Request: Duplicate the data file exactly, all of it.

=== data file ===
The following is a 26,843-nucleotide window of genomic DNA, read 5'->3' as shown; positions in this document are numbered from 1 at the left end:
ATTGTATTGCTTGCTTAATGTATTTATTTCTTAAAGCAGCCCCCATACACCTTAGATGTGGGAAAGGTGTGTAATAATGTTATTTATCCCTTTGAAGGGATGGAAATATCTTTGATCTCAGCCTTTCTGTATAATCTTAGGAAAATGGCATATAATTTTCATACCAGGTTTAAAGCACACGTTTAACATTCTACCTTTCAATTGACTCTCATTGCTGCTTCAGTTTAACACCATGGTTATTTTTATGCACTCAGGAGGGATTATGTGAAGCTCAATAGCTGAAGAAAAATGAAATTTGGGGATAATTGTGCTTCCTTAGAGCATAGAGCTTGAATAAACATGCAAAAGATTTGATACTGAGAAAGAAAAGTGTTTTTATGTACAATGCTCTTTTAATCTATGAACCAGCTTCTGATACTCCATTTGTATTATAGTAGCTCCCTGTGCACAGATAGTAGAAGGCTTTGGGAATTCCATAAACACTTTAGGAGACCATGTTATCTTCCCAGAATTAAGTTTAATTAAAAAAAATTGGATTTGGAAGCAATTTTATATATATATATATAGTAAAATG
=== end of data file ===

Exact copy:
The following is a 26,843-nucleotide window of genomic DNA, read 5'->3' as shown; positions in this document are numbered from 1 at the left end:
ATTGTATTGCTTGCTTAATGTATTTATTTCTTAAAGCAGCCCCCATACACCTTAGATGTGGGAAAGGTGTGTAATAATGTTATTTATCCCTTTGAAGGGATGGAAATATCTTTGATCTCAGCCTTTCTGTATAATCTTAGGAAAATGGCATATAATTTTCATACCAGGTTTAAAGCACACGTTTAACATTCTACCTTTCAATTGACTCTCATTGCTGCTTCAGTTTAACACCATGGTTATTTTTATGCACTCAGGAGGGATTATGTGAAGCTCAATAGCTGAAGAAAAATGAAATTTGGGGATAATTGTGCTTCCTTAGAGCATAGAGCTTGAATAAACATGCAAAAGATTTGATACTGAGAAAGAAAAGTGTTTTTATGTACAATGCTCTTTTAATCTATGAACCAGCTTCTGATACTCCATTTGTATTATAGTAGCTCCCTGTGCACAGATAGTAGAAGGCTTTGGGAATTCCATAAACACTTTAGGAGACCATGTTATCTTCCCAGAATTAAGTTTAATTAAAAAAAATTGGATTTGGAAGCAATTTTATATATATATATATAGTAAAATG